Dr. Usman Ahmad, thoracic surgeon discusses thymic tumors which often presents as symptoms of Myasthenia Gravis.

What is myasthenia gravis?

Myasthenia gravis (MG) is a neuromuscular disease, meaning that it affects the muscles and the nerves that control them. It is caused by a disorder in the immune system that causes the body to attack the area of the muscles where the nerves connect to them.

The immune system is the body’s natural defense against disease. Normally, when bacteria or other foreign substances enter the body, the immune system produces molecules called antibodies that attack the bacteria.

In people with myasthenia gravis, the immune system produces abnormal antibodies that prevent the muscles from receiving signals from the nerves that tell them when to relax or contract. This causes muscle weakness with symptoms that can include in double vision or blurred vision (eye muscle weakness), drooping eyelids (eyelid muscle weakness), difficulty with speaking and swallowing (throat muscle weakness) and weakness of the limbs.

When the immune system acts against healthy tissue by mistake, it is called an autoimmune disorder, with “auto” meaning “self. So myasthenia gravis is a neuromuscular autoimmune disease.

Myasthenia gravis is most common in young women and older men, but people of any age or either sex can get it.

What causes myasthenia gravis?

Scientists do not completely understand what triggers the autoimmune reaction in myasthenia gravis, but they do know that the thymus gland plays a role in the disease.

The thymus is a small gland that lies in the front part of the chest, beneath the breastbone, and extends into the lower part of the neck. It is most important early in life during immune system development.

A baby’s thymus gland weighs between .7 and 1.1 oz. The gland continues to grow and by puberty weighs 1.1 to 1.8 oz. The thymus gland’s job is thought to be completed by puberty, and after that it decreases in size. Over time, fat replaces portions of the gland. In older people the thymus weighs only .1 to .5 oz.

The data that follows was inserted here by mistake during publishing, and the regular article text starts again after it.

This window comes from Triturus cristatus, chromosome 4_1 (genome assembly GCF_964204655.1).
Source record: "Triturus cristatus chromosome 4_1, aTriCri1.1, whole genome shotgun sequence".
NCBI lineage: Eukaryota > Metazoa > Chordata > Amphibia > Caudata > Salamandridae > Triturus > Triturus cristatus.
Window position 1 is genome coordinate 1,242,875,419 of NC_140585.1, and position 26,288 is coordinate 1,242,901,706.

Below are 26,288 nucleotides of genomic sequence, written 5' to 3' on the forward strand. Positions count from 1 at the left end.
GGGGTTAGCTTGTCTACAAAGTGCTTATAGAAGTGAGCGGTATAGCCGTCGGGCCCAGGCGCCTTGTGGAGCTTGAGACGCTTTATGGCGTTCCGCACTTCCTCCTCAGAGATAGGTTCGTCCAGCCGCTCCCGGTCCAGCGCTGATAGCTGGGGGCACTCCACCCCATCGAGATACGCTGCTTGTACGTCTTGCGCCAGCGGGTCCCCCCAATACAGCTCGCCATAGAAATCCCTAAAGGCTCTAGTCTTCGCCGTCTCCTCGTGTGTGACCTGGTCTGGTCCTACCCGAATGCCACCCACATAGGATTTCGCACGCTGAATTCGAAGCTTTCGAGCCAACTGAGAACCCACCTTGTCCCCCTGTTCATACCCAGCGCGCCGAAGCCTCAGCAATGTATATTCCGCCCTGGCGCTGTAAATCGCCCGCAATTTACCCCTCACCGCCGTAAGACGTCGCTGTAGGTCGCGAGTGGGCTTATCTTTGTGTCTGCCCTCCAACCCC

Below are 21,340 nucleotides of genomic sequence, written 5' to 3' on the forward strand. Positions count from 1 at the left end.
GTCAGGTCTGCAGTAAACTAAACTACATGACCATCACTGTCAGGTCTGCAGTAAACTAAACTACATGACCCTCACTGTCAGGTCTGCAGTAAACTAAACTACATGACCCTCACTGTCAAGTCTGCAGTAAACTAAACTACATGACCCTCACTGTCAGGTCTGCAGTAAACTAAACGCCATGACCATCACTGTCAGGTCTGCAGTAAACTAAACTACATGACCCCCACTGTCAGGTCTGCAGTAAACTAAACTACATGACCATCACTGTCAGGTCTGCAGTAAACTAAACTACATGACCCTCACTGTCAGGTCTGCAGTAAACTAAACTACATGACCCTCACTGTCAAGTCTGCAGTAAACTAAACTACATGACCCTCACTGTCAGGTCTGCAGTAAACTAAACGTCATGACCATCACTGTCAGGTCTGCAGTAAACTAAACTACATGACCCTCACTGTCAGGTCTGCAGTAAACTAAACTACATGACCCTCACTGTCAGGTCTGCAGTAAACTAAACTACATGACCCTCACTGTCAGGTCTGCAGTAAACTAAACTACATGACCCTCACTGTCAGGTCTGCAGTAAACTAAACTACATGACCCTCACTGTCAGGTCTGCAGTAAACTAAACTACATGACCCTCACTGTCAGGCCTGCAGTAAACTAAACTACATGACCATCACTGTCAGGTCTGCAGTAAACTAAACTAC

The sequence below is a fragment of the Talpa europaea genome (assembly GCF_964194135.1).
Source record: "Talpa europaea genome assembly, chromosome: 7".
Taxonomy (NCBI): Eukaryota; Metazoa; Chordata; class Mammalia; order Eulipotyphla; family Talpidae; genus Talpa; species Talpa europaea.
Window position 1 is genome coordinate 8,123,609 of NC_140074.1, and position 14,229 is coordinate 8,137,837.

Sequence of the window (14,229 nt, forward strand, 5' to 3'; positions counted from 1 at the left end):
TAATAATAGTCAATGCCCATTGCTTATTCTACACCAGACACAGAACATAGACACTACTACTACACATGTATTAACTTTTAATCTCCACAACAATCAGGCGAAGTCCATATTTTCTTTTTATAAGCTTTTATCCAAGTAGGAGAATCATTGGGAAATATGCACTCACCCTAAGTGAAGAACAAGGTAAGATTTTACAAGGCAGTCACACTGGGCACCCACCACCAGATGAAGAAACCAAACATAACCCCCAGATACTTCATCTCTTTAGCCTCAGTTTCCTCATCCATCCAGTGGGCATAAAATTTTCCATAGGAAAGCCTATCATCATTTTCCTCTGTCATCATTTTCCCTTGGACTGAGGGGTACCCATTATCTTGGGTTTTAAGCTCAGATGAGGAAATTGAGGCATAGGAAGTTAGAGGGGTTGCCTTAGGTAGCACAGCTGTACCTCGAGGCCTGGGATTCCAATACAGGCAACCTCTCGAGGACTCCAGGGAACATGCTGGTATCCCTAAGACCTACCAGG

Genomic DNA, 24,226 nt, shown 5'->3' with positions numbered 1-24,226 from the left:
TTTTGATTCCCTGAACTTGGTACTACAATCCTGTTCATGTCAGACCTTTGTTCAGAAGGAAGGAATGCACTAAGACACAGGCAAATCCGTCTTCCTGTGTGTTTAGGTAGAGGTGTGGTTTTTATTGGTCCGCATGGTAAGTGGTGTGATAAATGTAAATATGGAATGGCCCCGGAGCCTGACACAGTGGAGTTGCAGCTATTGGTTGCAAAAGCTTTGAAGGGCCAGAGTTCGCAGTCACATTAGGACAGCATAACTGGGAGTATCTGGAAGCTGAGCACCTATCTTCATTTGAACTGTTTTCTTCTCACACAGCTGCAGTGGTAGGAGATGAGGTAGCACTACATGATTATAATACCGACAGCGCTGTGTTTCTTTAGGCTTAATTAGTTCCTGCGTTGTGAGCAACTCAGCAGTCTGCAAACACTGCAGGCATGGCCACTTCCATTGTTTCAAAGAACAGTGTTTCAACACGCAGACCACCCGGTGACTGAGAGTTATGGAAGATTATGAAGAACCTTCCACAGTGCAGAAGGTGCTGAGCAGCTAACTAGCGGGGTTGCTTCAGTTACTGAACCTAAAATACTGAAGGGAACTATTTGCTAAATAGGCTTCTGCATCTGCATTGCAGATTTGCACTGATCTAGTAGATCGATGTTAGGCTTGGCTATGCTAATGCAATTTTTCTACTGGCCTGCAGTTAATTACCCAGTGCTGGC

Tumors of the thymus gland are called thymomas. Around 10-15 percent of people with myasthenia gravis have a thymoma Another 60%, however, will have other abnormalities of the gland including thymic hyperplasia (an enlarged gland).

The original association between the thymus gland and myasthenia gravis was made back in the early 1900’s when surgeons observed that removal of a thymoma resulted in the improvement in the patient’s myasthenia gravis. Ultimately surgeons began removing of the thymus gland in myasthenic patients without thymic tumors and a similar response was noted.

Research into the causes and treatments of myasthenia gravis will help scientists learn more about the role of the thymus in the disease.

How is myasthenia gravis treated?

The key to treatment of myasthenia gravis begins with an accurate diagnosis. The evaluation is usually directed by a Neurologist and can involve blood tests, nerve testing and tests involving administration of medicines in order to differentiate myasthenia gravis from other disease of muscles and nerves.

Once the diagnosis has been confirmed, a treatment plan is developed with the goal of reducing the number of antibodies causing the disease and/or improving the communication between the nerves and muscles. The ultimate results is improving muscle strength. Medical treatment options include:

  • Medicines that suppress antibody production or improve nerve signal transmission
  • Plasmapheresis, a procedure that removes antibodies from the blood
  • High-dose intravenous immune globulin, the infusion of normal antibodies from donated blood to temporarily modify the immune system

Surgical treatment is thymectomy, removal of the thymus gland. This is the treatment for patients with thymomas, but is also considered for patients with MG who do not have thymomas.

At Cleveland Clinic, the Thoracic Surgeons are part of the treatment team evaluating patients and identifying the most appropriate combination of therapies for each individual.

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